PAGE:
Trip to Pomeroy – for d’Verse

Middle-aged bleached me

in  a used yellow Gremlin

heading up Route 7

on Woden’s Day,

slow truck in font,

burdened,  toting

sixteen logs that slip

toward the front, inside

their iron chains,

sixteen logs from the forest,

leaving 16 stumps behind.

At 8:20 a.m.  on

May 5, nineteen eighty-two,  in

Appalachia, decade

of Brooke Shields,

Century of Ann  Frank,

millenium of St. Joan,

a mud-spattered Ohio

license hangs beneath

rough-cut faces

of former trees,

somewhere, pressed

between yesterday and

tomorrow on the long

journey to the mill.

 

 

About Nan Mykel

I used to think I would be a child prodigy, but then I got old. Formerly I had fantasies of rubbing elbows with cultural and academic leaders but that did not come to pass because I did not become a cultural or academic leader or any other kind of leader, for that matter. I am not even an "Alpha Dog," a term learned from a friend who had to become "Alpha Dog" in order to influence her own pet. (When gazes lock, she never looks away.) For years I expected to become a published author, but in passing I could not avoid the fact that I had little to contribute to the world's bulging dumpsters. I'm embarrassed to report that I also considered my primary process artistic productions powerful, rather than mildly neurotic. Which is not to say that I disrespect myself, only that I am beginning to doubt my potential for making a mark on the world. If I focus on strict self discipline I may be able to keep my garbage removed on a weekly basis, to keep the kitty box changed, the clothes cleaned, the dog watered, fed and walked, but that just catches me up to the starting mark again. When writing I physically grapple with words, wrestling them from their indifference into attempted chunks of awareness. I sit heavily on my chair; I breathe in artificially cooled air; my ear drums note the tap tap of the keyboard and the steady uninterrupted sound of the air conditioner, What is that sound? The roar of the ocean from 30 yards away...Inside, my thoughts are are balls in an electronic game machine, bouncing hither and yon from lever to lever. I am a little grim and intent until I recall a dream related by a black man in the prison where I once worked. He said that when he was a small boy, back home, he dreamed he was standing on his front porch pissing, and that he suddenly found himself pissing stars...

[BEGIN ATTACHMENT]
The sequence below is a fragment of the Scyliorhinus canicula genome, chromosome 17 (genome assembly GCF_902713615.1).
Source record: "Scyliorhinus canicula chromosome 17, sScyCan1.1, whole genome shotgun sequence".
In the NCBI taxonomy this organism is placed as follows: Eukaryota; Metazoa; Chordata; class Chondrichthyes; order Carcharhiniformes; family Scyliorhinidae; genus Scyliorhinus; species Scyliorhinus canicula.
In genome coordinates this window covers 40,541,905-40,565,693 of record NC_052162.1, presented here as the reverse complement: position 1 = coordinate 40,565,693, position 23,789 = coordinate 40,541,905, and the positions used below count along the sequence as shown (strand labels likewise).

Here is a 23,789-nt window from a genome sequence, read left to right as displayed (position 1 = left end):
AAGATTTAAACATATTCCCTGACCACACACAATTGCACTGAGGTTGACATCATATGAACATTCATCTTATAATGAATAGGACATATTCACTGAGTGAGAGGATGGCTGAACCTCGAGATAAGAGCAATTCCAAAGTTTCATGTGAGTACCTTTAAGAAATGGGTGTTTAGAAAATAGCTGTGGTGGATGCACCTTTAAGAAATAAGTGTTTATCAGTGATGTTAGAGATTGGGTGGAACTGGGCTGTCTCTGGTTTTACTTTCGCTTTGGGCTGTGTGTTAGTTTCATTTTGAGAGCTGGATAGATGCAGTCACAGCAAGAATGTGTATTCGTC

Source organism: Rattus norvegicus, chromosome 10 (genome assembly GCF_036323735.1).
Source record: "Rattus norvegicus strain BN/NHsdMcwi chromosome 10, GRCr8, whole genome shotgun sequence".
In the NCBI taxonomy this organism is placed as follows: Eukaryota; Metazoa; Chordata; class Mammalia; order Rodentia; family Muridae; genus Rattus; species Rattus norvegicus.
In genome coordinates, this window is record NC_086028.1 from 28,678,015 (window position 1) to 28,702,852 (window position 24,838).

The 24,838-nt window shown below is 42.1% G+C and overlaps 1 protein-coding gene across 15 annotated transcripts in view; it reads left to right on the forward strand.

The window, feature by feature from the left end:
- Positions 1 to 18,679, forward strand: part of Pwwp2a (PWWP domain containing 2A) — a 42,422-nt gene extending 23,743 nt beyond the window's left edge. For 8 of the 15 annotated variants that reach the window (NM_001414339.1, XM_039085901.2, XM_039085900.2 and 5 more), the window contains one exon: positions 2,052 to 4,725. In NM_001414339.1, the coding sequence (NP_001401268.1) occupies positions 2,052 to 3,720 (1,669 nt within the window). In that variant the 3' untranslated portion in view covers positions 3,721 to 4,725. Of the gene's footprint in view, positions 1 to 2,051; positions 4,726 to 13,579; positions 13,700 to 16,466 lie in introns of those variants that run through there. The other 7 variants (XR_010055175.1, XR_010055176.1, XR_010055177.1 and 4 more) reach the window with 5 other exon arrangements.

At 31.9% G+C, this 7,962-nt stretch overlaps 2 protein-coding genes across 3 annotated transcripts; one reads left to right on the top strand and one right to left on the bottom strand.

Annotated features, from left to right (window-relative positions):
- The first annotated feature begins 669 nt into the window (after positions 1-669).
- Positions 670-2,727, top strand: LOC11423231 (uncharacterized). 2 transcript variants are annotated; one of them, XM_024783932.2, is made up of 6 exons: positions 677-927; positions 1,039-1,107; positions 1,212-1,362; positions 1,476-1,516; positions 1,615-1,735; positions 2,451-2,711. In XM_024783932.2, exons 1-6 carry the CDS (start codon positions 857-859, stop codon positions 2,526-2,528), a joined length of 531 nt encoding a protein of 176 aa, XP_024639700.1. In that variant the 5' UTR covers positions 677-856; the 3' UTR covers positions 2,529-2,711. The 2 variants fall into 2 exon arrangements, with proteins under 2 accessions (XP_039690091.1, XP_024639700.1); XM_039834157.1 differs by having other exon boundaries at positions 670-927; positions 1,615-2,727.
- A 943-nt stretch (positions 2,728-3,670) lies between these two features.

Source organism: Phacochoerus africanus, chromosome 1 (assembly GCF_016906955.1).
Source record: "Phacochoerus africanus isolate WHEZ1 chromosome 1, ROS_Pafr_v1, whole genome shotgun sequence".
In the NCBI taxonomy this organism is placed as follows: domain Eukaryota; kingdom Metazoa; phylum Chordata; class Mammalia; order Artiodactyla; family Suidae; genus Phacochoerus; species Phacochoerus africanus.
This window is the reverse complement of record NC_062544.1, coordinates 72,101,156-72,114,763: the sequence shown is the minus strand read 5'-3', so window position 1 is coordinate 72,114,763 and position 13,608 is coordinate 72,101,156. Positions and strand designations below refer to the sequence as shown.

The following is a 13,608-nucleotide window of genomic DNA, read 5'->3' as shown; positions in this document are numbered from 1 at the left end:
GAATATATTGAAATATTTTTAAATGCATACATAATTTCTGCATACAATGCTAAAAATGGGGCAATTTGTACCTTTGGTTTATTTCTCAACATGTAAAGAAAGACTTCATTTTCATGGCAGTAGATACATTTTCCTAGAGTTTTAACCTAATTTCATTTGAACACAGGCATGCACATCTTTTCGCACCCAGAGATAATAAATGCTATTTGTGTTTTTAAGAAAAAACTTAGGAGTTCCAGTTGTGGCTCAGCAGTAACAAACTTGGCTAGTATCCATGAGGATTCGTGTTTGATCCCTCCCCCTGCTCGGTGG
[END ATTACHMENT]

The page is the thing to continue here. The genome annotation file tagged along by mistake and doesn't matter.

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14 Responses to Trip to Pomeroy – for d’Verse

  1. kim881 says:

    I’m with you, Nan, ‘heading up Route 7’! Your poem is cinematic, like an old movie they show on television in the afternoons. Great use of verbs in ‘burdened’ and ‘toting’ and you’ve really conveyed the movement of the ‘sixteen logs that slip’. And I love those final lines, like a close-up of the mud-spattered Ohio license… pressed between yesterday and tomorrow’.

    Like

  2. A beautiful poem Nan!

    Like

  3. Frank Hubeny says:

    Nice measurements of time with hour and minute, decade, century and millenium all observed from one’s own “middle age” starting off the poem.

    Like

  4. lillian says:

    This is quite wonderful! I especially love how you’ve delineated the time here….and described the plight of these logs on their long final journey to the mill. Well done. Can also be read metaphorically….at least for me. 🙂

    Like

  5. colorfulpen says:

    Love the imagery in this. Especially: a mud-spattered Ohio license hangs beneath rough-cut faces of former trees. Nice write!

    Like

  6. lovely tale. My husband has always been a driver and we have had some strange accidents…like the logs..and all the worry and chaos that comes with these things. A good story and lovely descriptions. XX

    Like

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